Dodge 8.0L (488 cu in) firing order — what is it?
Dive deep into the engineering marvel of the Dodge 8.0L firing order.
Making superb big-block V8s has been in Dodge’s bloodline for years, but the brand truly stepped up its game with the 8.0-liter V10. This engine was specifically produced to power the first-gen Dodge Viper, and little did they know back then that it was the birth of a legend.
Some years later, the 8.0-liter engine from the first-gen still keeps running strong, but it does have a few reliability issues. Well, it’s nothing you can’t handle if you know the Dodge 8.0L (488 cu in) firing order, but this guide will fill you in on it if you don’t.
Dodge 8.0L V10 firing order
Back in 1992 when this engine was introduced in a Viper, it seemed pretty revolutionary. However, it was based on a smaller Magnum V8 engine, so drivers were pretty confused by its exact firing pattern.
Things have gotten much clearer with the Dodge 8.0L V10 firing order 1-10-9-4-3-6-5-8-7-2, and the same firing order was used in all first-gen Vipers. However, the engine was produced all the way to 2003 and even found its way into several trucks.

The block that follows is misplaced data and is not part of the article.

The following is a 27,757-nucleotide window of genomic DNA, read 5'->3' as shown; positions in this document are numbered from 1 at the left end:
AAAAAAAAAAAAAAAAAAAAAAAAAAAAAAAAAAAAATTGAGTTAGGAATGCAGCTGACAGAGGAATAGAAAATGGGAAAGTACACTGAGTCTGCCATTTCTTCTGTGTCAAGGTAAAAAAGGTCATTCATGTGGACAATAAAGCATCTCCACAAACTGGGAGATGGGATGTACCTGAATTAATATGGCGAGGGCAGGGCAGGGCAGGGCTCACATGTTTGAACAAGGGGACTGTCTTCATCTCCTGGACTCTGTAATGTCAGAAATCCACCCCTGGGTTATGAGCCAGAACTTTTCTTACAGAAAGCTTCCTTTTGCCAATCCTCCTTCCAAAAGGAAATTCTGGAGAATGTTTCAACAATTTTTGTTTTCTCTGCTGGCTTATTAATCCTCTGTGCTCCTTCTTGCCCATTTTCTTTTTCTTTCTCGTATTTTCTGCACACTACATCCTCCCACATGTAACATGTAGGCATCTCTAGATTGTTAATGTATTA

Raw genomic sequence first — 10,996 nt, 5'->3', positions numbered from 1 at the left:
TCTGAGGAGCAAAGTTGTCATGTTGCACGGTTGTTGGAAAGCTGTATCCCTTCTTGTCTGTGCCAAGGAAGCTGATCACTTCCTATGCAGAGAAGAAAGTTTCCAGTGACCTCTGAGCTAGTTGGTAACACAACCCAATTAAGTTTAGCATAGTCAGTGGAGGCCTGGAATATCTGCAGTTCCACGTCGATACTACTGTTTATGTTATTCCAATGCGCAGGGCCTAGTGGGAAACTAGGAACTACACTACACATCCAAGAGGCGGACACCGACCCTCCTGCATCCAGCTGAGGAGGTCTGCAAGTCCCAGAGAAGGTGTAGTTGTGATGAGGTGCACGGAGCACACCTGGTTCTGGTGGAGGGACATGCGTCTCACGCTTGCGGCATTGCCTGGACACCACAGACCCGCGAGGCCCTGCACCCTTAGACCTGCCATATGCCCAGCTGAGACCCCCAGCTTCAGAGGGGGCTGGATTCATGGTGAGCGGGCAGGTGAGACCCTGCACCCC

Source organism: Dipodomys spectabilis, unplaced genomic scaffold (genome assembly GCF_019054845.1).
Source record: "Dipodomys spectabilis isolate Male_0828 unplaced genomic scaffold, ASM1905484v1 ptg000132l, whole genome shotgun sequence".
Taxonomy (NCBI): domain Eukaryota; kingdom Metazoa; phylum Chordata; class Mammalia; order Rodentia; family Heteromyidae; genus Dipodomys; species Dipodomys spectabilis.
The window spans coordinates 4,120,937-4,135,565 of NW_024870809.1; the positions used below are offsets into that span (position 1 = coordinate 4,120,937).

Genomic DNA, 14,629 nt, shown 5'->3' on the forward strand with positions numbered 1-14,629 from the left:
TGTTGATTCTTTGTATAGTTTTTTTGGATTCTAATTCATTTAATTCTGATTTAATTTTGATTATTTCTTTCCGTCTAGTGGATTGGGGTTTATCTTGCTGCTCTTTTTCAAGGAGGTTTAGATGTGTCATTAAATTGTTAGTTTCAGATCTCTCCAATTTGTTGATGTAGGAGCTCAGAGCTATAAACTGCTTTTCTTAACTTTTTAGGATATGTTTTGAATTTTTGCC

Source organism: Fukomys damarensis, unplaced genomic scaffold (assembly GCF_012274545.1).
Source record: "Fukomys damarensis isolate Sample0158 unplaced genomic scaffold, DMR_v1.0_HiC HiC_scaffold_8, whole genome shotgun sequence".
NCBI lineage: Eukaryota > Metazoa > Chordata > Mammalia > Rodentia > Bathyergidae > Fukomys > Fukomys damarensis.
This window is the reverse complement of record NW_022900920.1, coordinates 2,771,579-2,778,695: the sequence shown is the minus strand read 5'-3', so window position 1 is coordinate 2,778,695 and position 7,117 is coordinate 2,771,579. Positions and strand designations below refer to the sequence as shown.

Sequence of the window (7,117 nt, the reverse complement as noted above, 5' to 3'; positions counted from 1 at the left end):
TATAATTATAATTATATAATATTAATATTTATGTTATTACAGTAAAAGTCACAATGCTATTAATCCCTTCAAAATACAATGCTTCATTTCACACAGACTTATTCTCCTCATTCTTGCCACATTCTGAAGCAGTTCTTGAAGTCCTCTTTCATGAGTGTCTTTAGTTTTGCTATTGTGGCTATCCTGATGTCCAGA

So, it’s natural that you may experience a few misfires every now and then if you still drive a car with this good-old V10 under the hood. If that’s the case, you are going to need a bit more than the firing order itself since you have to first identify the cylinders to apply it when dealing with misfiring issues.
Dodge 8.0L cylinder diagram
Since this engine is a V10, the cylinder layout is a bit different than the usual for Dodge V8 engines. This time you’ll have five cylinders in each cylinder bank, and front-to-back cylinders 1, 3, 5, 7, and 9 are on the driver’s side.
The first cylinder is the one at the front end of the engine, while the passenger’s side bank includes cylinders 2, 4, 6, 8, and 10.
Dodge 8.0L vehicle applications
As for the vehicle applications of this engine, things were pretty simple and there are only a few cars with the 8.0-liter V10 under the hood:
- First-gen Dodge Viper
- Dodge RAM 2500
- Dodge RAM 3500
The engine was exclusively used for the Viper and RAM models, so there are no other vehicles with this engine, and that makes it easier for drivers since it’s almost impossible to mix up the firing order.
Ultimately, the 8.0-liter V10 is a pretty specific engine used only in two vehicle models, so as long as you know the right firing sequence, you can work on the engine to fix minor issues.
We recommend that you go from the first cylinder at the front of the engine toward the final cylinder in the exact firing order when diagnosing misfires.